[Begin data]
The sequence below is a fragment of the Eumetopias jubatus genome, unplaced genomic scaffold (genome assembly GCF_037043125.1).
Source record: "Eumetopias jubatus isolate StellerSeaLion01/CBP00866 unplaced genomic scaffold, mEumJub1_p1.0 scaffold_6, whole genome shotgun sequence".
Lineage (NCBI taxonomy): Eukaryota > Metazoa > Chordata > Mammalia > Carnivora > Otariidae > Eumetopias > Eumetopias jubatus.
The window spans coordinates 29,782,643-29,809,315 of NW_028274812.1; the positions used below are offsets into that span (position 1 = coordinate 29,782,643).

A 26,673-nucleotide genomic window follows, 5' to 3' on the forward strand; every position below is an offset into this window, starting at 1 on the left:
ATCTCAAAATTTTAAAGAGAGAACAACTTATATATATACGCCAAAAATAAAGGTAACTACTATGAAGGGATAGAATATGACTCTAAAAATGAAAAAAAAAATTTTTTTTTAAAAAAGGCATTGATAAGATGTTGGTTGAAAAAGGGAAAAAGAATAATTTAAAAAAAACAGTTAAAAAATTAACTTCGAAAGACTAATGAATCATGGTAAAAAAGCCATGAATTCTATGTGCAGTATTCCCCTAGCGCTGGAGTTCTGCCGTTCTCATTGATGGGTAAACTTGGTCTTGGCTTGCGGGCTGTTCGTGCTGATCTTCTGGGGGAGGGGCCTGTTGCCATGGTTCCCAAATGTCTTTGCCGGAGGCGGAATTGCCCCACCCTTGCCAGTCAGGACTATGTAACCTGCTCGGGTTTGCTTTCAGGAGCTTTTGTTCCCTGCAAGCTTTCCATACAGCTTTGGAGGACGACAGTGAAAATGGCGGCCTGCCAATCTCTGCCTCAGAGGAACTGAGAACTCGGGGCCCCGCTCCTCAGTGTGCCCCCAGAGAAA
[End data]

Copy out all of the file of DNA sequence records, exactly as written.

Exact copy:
The sequence below is a fragment of the Eumetopias jubatus genome, unplaced genomic scaffold (genome assembly GCF_037043125.1).
Source record: "Eumetopias jubatus isolate StellerSeaLion01/CBP00866 unplaced genomic scaffold, mEumJub1_p1.0 scaffold_6, whole genome shotgun sequence".
Lineage (NCBI taxonomy): Eukaryota > Metazoa > Chordata > Mammalia > Carnivora > Otariidae > Eumetopias > Eumetopias jubatus.
The window spans coordinates 29,782,643-29,809,315 of NW_028274812.1; the positions used below are offsets into that span (position 1 = coordinate 29,782,643).

A 26,673-nucleotide genomic window follows, 5' to 3' on the forward strand; every position below is an offset into this window, starting at 1 on the left:
ATCTCAAAATTTTAAAGAGAGAACAACTTATATATATACGCCAAAAATAAAGGTAACTACTATGAAGGGATAGAATATGACTCTAAAAATGAAAAAAAAAATTTTTTTTTAAAAAAGGCATTGATAAGATGTTGGTTGAAAAAGGGAAAAAGAATAATTTAAAAAAAACAGTTAAAAAATTAACTTCGAAAGACTAATGAATCATGGTAAAAAAGCCATGAATTCTATGTGCAGTATTCCCCTAGCGCTGGAGTTCTGCCGTTCTCATTGATGGGTAAACTTGGTCTTGGCTTGCGGGCTGTTCGTGCTGATCTTCTGGGGGAGGGGCCTGTTGCCATGGTTCCCAAATGTCTTTGCCGGAGGCGGAATTGCCCCACCCTTGCCAGTCAGGACTATGTAACCTGCTCGGGTTTGCTTTCAGGAGCTTTTGTTCCCTGCAAGCTTTCCATACAGCTTTGGAGGACGACAGTGAAAATGGCGGCCTGCCAATCTCTGCCTCAGAGGAACTGAGAACTCGGGGCCCCGCTCCTCAGTGTGCCCCCAGAGAAA